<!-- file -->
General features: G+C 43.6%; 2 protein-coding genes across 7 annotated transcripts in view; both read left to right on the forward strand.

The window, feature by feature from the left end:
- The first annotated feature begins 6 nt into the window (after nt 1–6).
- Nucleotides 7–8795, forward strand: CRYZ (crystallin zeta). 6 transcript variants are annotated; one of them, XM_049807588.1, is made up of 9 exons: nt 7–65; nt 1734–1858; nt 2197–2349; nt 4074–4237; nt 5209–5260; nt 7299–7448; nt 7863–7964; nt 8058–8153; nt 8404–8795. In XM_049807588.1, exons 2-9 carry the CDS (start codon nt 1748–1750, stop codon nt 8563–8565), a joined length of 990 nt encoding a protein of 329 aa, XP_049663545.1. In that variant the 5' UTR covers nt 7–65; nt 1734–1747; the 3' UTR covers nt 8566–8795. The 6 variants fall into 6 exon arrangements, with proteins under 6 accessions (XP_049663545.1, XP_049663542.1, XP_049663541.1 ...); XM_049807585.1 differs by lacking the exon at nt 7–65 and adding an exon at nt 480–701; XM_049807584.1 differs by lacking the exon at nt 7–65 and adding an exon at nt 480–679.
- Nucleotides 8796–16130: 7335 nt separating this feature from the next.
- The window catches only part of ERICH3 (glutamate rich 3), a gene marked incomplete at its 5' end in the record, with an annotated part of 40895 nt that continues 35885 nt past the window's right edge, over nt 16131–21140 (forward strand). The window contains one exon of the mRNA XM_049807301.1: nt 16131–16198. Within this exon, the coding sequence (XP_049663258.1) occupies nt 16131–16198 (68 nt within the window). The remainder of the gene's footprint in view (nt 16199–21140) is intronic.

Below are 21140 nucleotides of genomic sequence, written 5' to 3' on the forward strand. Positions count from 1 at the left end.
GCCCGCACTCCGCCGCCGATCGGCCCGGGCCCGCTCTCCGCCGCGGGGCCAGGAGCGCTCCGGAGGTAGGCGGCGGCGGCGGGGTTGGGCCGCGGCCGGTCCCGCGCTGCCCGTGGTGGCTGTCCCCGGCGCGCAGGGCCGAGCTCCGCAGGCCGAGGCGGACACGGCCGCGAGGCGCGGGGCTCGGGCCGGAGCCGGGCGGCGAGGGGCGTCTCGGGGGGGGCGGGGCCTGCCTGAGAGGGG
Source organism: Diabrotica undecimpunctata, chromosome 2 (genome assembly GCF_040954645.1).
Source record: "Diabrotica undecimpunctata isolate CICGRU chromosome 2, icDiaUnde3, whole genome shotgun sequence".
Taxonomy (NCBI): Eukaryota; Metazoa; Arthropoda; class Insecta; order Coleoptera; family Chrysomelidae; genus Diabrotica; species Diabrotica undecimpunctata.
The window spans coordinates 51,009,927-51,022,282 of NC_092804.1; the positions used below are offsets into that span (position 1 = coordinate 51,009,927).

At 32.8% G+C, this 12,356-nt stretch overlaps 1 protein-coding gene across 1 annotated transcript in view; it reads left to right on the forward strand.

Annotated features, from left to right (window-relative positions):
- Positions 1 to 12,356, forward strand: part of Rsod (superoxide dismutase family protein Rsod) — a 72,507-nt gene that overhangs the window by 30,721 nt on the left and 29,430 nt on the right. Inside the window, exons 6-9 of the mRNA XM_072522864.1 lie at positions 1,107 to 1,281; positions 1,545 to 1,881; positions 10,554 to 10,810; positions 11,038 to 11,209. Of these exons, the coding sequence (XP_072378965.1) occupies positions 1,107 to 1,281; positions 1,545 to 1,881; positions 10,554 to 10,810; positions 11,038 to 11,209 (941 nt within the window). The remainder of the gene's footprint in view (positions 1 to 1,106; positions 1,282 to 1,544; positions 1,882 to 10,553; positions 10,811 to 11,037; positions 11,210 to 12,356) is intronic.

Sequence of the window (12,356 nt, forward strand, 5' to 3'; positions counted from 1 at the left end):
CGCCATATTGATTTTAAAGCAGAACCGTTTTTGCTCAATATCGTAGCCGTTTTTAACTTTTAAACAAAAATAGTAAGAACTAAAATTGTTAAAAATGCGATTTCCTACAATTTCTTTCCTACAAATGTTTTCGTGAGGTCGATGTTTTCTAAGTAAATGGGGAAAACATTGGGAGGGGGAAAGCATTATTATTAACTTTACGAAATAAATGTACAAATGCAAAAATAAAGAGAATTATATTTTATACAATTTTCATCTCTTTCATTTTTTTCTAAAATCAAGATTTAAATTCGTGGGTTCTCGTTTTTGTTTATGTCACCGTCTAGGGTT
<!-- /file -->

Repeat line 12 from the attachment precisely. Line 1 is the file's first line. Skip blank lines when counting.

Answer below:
The window spans coordinates 51,009,927-51,022,282 of NC_092804.1; the positions used below are offsets into that span (position 1 = coordinate 51,009,927).